I’ll make a case for not assuming we know the motivations or mindset of others. For instead compassionately witnessing this troubling season with as much heart and soul as we can muster. I’ll make a case for each of us being our own personal best in it, however quietly, while benefiting from some intrinsic meaning through that commitment. Through that discipline.

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Coach Teresa Young works with clients to accomplish their passion-based goals in healthy, soulful new ways. She coaches by phone, in person, and via Skype outside the U.S.

 

Keep growing, interesting ones

Are you familiar with this bit of wisdom from Bob Dylan?

He [—or she—] who is not busy being born is busy dying.

We’re living in an amazing age, one in which another familiar phrase, “aging gracefully”, has more meaning than ever. The days are done when young people had all the fun. All the freedom. All the possibilities for multiple, age-neutral life phases.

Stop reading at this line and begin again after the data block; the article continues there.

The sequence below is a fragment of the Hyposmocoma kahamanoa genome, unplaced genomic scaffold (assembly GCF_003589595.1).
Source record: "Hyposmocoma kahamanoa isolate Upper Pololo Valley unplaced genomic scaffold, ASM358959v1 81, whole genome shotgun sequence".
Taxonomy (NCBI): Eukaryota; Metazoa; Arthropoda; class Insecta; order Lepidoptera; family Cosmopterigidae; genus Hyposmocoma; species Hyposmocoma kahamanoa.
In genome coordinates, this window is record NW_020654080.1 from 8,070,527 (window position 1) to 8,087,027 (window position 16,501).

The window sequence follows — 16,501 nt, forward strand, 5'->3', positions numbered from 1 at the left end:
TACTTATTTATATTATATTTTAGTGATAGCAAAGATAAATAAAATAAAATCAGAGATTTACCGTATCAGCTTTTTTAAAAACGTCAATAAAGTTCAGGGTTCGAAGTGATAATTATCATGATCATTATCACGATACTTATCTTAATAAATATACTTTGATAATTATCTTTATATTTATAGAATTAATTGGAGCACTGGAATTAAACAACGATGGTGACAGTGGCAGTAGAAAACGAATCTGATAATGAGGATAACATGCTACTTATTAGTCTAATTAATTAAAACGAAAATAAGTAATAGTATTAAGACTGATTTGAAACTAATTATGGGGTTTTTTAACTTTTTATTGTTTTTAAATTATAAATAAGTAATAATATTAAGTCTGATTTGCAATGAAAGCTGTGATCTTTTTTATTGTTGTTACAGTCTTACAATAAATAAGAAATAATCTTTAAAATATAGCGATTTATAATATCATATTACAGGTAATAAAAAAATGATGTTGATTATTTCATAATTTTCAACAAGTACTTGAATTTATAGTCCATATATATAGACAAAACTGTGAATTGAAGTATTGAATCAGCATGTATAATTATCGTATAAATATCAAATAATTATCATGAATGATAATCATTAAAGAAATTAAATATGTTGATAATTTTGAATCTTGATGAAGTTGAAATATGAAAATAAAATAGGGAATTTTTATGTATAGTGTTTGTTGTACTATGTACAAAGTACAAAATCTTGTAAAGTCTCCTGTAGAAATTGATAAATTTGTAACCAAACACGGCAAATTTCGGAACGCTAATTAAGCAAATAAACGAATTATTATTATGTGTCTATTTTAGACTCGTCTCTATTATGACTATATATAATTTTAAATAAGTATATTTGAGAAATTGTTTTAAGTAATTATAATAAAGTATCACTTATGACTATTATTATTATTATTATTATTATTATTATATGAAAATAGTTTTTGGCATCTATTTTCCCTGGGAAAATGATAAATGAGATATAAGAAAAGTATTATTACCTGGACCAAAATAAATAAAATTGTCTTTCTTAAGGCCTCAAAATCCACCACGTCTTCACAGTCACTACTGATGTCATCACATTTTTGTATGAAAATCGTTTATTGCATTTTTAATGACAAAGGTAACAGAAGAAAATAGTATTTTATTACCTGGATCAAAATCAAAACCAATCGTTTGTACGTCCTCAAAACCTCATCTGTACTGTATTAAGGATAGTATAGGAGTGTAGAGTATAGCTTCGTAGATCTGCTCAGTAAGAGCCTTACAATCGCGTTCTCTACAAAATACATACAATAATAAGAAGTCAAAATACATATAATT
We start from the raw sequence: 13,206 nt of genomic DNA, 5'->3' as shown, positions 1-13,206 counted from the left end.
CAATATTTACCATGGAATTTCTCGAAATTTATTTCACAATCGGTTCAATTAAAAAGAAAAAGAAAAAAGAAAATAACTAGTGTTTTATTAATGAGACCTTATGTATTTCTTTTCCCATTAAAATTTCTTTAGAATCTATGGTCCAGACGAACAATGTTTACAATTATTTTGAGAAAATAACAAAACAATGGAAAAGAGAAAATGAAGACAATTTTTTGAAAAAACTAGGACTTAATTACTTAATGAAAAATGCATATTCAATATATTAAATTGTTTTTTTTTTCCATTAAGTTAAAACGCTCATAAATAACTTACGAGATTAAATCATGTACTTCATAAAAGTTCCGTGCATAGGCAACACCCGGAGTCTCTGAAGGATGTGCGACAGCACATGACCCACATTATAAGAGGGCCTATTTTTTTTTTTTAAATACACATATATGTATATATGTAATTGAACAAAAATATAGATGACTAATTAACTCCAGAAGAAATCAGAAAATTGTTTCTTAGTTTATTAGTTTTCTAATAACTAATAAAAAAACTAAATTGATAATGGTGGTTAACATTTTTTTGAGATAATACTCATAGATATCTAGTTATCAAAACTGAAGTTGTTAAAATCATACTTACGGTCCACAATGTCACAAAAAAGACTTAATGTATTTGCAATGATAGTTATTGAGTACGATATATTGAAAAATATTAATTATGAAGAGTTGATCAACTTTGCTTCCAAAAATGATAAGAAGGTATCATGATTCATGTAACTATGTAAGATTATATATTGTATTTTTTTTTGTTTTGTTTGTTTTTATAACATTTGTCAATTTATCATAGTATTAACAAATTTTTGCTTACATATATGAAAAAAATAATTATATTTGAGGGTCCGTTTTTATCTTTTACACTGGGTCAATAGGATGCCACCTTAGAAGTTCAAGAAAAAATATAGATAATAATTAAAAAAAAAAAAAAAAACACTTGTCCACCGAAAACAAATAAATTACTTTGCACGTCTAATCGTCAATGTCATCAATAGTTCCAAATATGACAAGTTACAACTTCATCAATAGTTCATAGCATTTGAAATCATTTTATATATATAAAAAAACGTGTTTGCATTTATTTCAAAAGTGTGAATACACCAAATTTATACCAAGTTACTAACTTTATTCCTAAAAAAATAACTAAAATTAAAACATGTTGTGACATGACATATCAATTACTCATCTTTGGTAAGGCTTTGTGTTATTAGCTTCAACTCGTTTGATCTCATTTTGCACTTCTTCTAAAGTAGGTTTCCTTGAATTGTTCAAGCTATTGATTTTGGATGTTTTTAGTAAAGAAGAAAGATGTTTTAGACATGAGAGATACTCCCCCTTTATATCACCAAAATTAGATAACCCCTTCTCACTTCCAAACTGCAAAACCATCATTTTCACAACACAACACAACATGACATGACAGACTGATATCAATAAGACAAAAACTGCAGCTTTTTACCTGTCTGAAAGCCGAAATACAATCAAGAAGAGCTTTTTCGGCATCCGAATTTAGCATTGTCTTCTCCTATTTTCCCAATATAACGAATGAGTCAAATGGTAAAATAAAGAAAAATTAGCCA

It’s possible now for folks who are 50+, 60+, 70+, even 80+ to live dramatically different lives from one another. Some are acting out inherited beliefs in which it’s time now to be tired, to be unhealthy, to be in many ways done with exercise and self-care, with passionately held dreams, goals, and ambitions. Meanwhile, others are exercising longer, eating better, engaging in self-care like it really matters, and developing powerful skills like mindfulness and meditation that truly change the aging game.

An ever evolving, this-is-our-time approach allows the wisdom of our elder years increased space and time to develop. Then we can share that wisdom in relationship and in all kinds of satisfying creative contributions. We have our own difference to continue to make in the world, which traditional societies have always known, but modern culture forgot. These days we’re busy changing the game back again.

So I say this:

The early 21st century is a phenomenal time to be “maturing.”

Though of course the eternal fountain of youth remains undiscovered. No amount of self-care negates the reality of eventual aging, or the fact that bad things like disease or other misfortune can still happen to good people no matter how much yoga we do. We need ever greater inner fortitude as our birthdays accumulate.